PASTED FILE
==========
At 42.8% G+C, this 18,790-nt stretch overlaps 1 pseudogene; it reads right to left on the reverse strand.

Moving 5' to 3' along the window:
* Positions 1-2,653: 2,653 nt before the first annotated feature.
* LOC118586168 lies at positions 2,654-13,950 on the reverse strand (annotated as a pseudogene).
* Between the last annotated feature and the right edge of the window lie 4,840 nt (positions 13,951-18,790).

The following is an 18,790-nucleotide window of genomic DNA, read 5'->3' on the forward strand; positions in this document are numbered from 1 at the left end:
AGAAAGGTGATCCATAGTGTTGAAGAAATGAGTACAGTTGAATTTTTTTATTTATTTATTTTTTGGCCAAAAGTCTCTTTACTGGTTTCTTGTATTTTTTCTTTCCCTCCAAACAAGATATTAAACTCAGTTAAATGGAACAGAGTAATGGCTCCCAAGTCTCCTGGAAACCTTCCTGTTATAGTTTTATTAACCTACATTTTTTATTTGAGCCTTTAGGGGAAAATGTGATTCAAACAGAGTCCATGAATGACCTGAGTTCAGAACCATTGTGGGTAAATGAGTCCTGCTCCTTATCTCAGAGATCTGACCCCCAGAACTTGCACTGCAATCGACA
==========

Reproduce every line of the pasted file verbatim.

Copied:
At 42.8% G+C, this 18,790-nt stretch overlaps 1 pseudogene; it reads right to left on the reverse strand.

Moving 5' to 3' along the window:
* Positions 1-2,653: 2,653 nt before the first annotated feature.
* LOC118586168 lies at positions 2,654-13,950 on the reverse strand (annotated as a pseudogene).
* Between the last annotated feature and the right edge of the window lie 4,840 nt (positions 13,951-18,790).

The following is an 18,790-nucleotide window of genomic DNA, read 5'->3' on the forward strand; positions in this document are numbered from 1 at the left end:
AGAAAGGTGATCCATAGTGTTGAAGAAATGAGTACAGTTGAATTTTTTTATTTATTTATTTTTTGGCCAAAAGTCTCTTTACTGGTTTCTTGTATTTTTTCTTTCCCTCCAAACAAGATATTAAACTCAGTTAAATGGAACAGAGTAATGGCTCCCAAGTCTCCTGGAAACCTTCCTGTTATAGTTTTATTAACCTACATTTTTTATTTGAGCCTTTAGGGGAAAATGTGATTCAAACAGAGTCCATGAATGACCTGAGTTCAGAACCATTGTGGGTAAATGAGTCCTGCTCCTTATCTCAGAGATCTGACCCCCAGAACTTGCACTGCAATCGACA